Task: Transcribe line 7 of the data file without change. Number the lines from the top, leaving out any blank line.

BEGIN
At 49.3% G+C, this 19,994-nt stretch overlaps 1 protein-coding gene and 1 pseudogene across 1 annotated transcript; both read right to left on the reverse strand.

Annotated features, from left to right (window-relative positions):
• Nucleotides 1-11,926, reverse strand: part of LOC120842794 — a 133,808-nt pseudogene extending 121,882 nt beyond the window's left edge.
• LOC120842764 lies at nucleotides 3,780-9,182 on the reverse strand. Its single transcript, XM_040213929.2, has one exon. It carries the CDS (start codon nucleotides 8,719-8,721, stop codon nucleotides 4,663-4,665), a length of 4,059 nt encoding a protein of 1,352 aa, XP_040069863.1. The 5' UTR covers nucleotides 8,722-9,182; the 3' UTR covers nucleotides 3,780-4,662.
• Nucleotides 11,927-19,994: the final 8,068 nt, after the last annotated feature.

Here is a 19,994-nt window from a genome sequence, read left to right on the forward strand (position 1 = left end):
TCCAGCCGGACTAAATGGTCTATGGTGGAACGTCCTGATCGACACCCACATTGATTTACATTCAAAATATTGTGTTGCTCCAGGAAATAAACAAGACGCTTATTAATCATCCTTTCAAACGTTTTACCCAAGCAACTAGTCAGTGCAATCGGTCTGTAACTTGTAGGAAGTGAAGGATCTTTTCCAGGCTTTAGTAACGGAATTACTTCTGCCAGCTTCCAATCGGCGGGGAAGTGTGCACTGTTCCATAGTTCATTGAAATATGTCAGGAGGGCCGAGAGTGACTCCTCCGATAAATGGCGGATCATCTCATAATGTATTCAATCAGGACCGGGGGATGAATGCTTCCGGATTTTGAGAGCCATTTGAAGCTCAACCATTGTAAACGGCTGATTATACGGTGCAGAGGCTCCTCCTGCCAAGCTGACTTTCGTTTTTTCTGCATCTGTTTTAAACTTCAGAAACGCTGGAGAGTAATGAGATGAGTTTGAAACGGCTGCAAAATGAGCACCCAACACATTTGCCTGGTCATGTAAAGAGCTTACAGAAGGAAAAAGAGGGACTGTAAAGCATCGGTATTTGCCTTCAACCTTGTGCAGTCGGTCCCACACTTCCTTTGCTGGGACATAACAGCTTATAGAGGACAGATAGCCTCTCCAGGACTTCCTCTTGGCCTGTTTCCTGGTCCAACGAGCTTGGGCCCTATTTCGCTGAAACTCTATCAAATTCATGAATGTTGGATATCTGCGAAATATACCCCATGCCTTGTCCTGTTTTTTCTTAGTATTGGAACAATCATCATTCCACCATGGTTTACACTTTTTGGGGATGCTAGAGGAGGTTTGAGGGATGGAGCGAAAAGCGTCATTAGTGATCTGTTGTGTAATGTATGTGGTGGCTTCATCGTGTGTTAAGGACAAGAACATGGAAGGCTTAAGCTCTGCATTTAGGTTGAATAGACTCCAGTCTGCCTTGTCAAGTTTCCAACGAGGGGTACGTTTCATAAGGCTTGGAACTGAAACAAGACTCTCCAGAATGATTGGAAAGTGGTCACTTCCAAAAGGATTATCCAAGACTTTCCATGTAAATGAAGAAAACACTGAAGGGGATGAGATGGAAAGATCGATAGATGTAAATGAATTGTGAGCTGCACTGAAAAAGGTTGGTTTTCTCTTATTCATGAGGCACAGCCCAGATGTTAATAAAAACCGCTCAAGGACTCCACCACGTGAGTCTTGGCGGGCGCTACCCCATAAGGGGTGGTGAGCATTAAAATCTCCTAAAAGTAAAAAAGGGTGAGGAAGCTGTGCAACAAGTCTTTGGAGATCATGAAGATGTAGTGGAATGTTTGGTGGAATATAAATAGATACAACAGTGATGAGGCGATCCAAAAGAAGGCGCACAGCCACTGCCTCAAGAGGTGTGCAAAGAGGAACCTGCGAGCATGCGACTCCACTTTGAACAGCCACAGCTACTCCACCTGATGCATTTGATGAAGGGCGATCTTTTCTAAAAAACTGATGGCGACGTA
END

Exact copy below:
TCCAGCCGGACTAAATGGTCTATGGTGGAACGTCCTGATCGACACCCACATTGATTTACATTCAAAATATTGTGTTGCTCCAGGAAATAAACAAGACGCTTATTAATCATCCTTTCAAACGTTTTACCCAAGCAACTAGTCAGTGCAATCGGTCTGTAACTTGTAGGAAGTGAAGGATCTTTTCCAGGCTTTAGTAACGGAATTACTTCTGCCAGCTTCCAATCGGCGGGGAAGTGTGCACTGTTCCATAGTTCATTGAAATATGTCAGGAGGGCCGAGAGTGACTCCTCCGATAAATGGCGGATCATCTCATAATGTATTCAATCAGGACCGGGGGATGAATGCTTCCGGATTTTGAGAGCCATTTGAAGCTCAACCATTGTAAACGGCTGATTATACGGTGCAGAGGCTCCTCCTGCCAAGCTGACTTTCGTTTTTTCTGCATCTGTTTTAAACTTCAGAAACGCTGGAGAGTAATGAGATGAGTTTGAAACGGCTGCAAAATGAGCACCCAACACATTTGCCTGGTCATGTAAAGAGCTTACAGAAGGAAAAAGAGGGACTGTAAAGCATCGGTATTTGCCTTCAACCTTGTGCAGTCGGTCCCACACTTCCTTTGCTGGGACATAACAGCTTATAGAGGACAGATAGCCTCTCCAGGACTTCCTCTTGGCCTGTTTCCTGGTCCAACGAGCTTGGGCCCTATTTCGCTGAAACTCTATCAAATTCATGAATGTTGGATATCTGCGAAATATACCCCATGCCTTGTCCTGTTTTTTCTTAGTATTGGAACAATCATCATTCCACCATGGTTTACACTTTTTGGGGATGCTAGAGGAGGTTTGAGGGATGGAGCGAAAAGCGTCATTAGTGATCTGTTGTGTAATGTATGTGGTGGCTTCATCGTGTGTTAAGGACAAGAACATGGAAGGCTTAAGCTCTGCATTTAGGTTGAATAGACTCCAGTCTGCCTTGTCAAGTTTCCAACGAGGGGTACGTTTCATAAGGCTTGGAACTGAAACAAGACTCTCCAGAATGATTGGAAAGTGGTCACTTCCAAAAGGATTATCCAAGACTTTCCATGTAAATGAAGAAAACACTGAAGGGGATGAGATGGAAAGATCGATAGATGTAAATGAATTGTGAGCTGCACTGAAAAAGGTTGGTTTTCTCTTATTCATGAGGCACAGCCCAGATGTTAATAAAAACCGCTCAAGGACTCCACCACGTGAGTCTTGGCGGGCGCTACCCCATAAGGGGTGGTGAGCATTAAAATCTCCTAAAAGTAAAAAAGGGTGAGGAAGCTGTGCAACAAGTCTTTGGAGATCATGAAGATGTAGTGGAATGTTTGGTGGAATATAAATAGATACAACAGTGATGAGGCGATCCAAAAGAAGGCGCACAGCCACTGCCTCAAGAGGTGTGCAAAGAGGAACCTGCGAGCATGCGACTCCACTTTGAACAGCCACAGCTACTCCACCTGATGCATTTGATGAAGGGCGATCTTTTCTAAAAAACTGATGGCGACGTA